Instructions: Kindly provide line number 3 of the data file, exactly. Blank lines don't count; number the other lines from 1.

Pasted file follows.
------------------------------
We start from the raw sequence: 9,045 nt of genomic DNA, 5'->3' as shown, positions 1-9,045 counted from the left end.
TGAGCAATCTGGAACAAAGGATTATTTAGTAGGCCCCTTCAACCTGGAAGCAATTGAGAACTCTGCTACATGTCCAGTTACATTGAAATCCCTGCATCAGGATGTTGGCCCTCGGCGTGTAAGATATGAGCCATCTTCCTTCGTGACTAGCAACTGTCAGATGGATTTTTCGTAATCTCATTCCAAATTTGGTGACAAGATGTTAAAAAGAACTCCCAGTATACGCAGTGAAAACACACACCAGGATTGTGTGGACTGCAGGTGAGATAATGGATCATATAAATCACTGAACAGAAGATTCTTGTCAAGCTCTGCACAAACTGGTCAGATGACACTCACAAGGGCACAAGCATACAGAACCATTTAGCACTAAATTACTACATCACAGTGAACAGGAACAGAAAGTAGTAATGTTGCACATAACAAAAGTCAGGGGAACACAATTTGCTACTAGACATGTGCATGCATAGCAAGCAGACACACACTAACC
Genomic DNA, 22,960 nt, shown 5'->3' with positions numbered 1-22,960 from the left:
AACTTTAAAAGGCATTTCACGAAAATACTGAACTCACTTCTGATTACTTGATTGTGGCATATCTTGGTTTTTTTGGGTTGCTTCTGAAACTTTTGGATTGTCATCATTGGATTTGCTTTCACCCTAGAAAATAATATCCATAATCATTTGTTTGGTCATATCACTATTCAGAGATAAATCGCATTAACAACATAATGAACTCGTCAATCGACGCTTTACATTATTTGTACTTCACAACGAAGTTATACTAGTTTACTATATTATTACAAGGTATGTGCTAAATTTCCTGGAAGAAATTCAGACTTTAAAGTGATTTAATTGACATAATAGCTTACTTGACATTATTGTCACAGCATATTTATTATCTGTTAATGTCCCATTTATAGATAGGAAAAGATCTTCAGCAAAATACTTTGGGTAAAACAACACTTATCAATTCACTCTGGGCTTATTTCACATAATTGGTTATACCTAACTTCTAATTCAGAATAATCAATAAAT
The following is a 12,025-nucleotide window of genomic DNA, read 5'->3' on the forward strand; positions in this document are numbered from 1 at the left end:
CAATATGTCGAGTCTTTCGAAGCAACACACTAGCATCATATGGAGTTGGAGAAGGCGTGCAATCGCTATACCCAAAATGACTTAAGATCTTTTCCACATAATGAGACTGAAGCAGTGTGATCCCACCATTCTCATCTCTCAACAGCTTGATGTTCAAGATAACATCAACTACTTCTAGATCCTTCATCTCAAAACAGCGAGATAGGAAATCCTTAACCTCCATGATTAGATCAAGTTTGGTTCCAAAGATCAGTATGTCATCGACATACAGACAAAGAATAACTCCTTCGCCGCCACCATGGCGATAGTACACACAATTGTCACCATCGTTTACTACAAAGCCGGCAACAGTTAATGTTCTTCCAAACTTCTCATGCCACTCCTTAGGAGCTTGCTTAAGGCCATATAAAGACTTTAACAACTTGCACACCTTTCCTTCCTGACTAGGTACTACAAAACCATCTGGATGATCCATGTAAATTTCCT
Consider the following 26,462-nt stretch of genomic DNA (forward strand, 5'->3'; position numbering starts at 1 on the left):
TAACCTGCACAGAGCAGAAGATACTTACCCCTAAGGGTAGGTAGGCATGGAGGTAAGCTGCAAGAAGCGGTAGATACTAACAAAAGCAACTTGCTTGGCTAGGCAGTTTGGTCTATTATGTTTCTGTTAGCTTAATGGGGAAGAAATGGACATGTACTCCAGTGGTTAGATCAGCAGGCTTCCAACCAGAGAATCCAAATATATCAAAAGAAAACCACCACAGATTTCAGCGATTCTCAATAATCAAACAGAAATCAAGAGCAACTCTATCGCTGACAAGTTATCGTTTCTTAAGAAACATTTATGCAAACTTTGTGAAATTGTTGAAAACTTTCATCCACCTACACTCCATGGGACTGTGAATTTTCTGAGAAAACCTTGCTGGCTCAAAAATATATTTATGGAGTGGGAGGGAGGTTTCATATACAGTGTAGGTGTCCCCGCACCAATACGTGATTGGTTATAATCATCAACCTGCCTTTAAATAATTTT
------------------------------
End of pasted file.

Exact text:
Genomic DNA, 22,960 nt, shown 5'->3' with positions numbered 1-22,960 from the left: